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Alice's Adventures in Wonderland and Through the Looking-Glass

Alice's Adventures in Wonderland and Through the Looking-Glass


by Lewis Carroll

Alice's Adventures in Wonderland and Through the Looking-Glass Contrasting Regions Quotes

How we cite our quotes: Citations follow this format: (Book.Chapter.Paragraph)

Quote #7

Then she began looking about, and noticed that what could be seen from the old room was quite common and uninteresting, but that all the rest was as different as possible. For instance, the pictures on the wall next the fire seemed to be all alive, and the very clock on the chimney-piece (you know you can only see the back of it in the Looking-glass) had got the face of a little old man, and grinned at her. (Looking-Glass 1.14)

When Alice passes through the Looking-Glass, she immediately discovers that this world is more than just the opposite of England. In fact, the things that were out of sight in the mirror are even stranger than backwards versions of the things that she knows.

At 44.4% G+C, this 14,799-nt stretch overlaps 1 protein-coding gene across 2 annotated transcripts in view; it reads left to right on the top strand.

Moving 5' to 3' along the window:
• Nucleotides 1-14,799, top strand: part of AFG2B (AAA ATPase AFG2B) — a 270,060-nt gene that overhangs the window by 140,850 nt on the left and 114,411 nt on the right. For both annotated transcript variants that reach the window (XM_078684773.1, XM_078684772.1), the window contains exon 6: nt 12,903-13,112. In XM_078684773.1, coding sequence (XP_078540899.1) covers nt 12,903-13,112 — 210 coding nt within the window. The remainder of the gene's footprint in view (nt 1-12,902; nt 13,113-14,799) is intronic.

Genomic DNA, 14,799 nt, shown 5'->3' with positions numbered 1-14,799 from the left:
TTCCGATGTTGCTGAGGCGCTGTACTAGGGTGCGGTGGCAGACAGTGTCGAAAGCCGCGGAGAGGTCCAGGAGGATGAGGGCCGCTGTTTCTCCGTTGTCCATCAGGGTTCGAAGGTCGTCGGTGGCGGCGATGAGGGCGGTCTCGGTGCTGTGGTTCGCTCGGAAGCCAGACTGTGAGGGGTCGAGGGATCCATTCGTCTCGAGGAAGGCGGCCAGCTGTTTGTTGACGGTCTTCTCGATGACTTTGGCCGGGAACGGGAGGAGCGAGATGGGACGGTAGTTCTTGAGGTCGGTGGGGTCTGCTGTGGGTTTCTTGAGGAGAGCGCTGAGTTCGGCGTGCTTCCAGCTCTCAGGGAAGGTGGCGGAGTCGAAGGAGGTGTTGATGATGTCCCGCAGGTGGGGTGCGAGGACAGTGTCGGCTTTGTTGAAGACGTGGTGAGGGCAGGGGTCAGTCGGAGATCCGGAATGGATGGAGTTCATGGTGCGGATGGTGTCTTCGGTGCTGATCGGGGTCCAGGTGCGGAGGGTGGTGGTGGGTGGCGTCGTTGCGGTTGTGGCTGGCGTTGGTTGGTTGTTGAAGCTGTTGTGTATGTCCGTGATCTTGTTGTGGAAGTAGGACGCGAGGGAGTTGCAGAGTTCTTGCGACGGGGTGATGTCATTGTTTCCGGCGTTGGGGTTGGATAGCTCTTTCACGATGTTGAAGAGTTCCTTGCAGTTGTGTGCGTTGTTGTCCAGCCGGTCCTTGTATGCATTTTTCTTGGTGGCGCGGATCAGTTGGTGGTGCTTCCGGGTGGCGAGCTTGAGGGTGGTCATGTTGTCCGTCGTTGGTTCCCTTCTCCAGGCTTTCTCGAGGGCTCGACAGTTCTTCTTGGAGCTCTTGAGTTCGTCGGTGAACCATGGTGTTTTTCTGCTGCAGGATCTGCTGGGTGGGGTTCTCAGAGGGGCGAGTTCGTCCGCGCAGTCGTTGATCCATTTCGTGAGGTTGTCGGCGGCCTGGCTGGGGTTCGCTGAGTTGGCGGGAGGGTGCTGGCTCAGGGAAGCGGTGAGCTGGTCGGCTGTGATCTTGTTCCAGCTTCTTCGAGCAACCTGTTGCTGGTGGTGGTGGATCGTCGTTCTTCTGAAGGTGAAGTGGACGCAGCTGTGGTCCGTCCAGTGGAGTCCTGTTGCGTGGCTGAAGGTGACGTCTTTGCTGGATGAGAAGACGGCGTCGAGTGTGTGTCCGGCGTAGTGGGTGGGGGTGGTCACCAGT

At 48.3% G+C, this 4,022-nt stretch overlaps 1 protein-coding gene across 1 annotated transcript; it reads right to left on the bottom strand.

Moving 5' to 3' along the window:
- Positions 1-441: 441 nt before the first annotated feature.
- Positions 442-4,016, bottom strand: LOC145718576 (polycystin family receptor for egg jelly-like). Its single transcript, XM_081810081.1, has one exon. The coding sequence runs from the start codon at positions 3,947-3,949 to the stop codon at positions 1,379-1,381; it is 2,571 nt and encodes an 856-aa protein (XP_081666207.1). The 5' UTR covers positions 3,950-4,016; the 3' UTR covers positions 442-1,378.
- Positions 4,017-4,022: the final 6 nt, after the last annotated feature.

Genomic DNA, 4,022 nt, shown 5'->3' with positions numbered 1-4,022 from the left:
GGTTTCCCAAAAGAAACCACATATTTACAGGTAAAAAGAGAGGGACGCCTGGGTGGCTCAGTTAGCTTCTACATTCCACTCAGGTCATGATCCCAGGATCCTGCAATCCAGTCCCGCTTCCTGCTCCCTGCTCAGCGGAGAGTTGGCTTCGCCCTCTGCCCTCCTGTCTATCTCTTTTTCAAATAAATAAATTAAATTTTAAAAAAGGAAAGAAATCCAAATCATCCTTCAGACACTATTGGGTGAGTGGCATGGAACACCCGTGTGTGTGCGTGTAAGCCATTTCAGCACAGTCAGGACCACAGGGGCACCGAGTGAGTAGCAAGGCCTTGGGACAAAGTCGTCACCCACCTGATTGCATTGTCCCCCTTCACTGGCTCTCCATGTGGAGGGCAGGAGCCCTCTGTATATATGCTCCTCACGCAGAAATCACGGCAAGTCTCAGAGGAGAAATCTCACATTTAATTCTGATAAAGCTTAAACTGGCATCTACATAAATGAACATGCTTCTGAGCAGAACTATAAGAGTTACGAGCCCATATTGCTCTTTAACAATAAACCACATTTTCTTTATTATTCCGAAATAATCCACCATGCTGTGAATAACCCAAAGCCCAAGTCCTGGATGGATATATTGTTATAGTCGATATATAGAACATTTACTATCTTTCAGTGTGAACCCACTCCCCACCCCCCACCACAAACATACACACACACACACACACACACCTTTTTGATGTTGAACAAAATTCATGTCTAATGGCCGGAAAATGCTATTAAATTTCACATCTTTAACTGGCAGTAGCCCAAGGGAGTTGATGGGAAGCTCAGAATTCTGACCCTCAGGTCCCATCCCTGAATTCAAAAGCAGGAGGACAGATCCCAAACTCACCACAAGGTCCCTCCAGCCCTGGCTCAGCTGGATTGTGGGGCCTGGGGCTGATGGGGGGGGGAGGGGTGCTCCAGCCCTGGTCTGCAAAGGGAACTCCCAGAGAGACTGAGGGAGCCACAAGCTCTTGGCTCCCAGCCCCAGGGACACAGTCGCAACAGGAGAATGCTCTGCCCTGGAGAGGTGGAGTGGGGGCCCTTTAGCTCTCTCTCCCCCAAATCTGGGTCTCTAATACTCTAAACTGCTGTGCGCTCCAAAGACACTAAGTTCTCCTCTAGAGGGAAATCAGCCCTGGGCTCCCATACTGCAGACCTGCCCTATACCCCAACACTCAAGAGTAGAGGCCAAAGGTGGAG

Quote #8

"Well, in our country," said Alice, still panting a little, "you'd generally get to somewhere else – if you ran very fast for a long time as we've been doing."

"A slow sort of country!" said the Queen. "Now, here, you see, it takes all the running you can do, to keep in the same place. If you want to get somewhere else, you must run at least twice as fast as that!" (Looking-Glass 2.71-72)

In this scene, we see a good example of Looking-Glass World not being the complete opposite of the real world. Because if running keeps you in the same place, wouldn't standing still help you get somewhere?

Quote #9

"—then you don't like all insects?" the Gnat went on, as quietly as if nothing had happened.

"I like them when they can talk," Alice said. "None of them ever talk, where I come from."

"What sort of insects do you rejoice in, where you come from?" the Gnat inquired.

"I don't rejoice in insects at all," Alice explained, "because I'm rather afraid of them – at least the large kinds. But I can tell you the names of some of them." (Looking-Glass 3.28-31)

Alice is constantly comparing things she encounters in Looking-Glass World to the things she knows at home. She's only able to understand the fantasy of her imagination in terms of things she's already familiar with. Even something prosaic and everyday, like insects, become an interesting part of her adventure.

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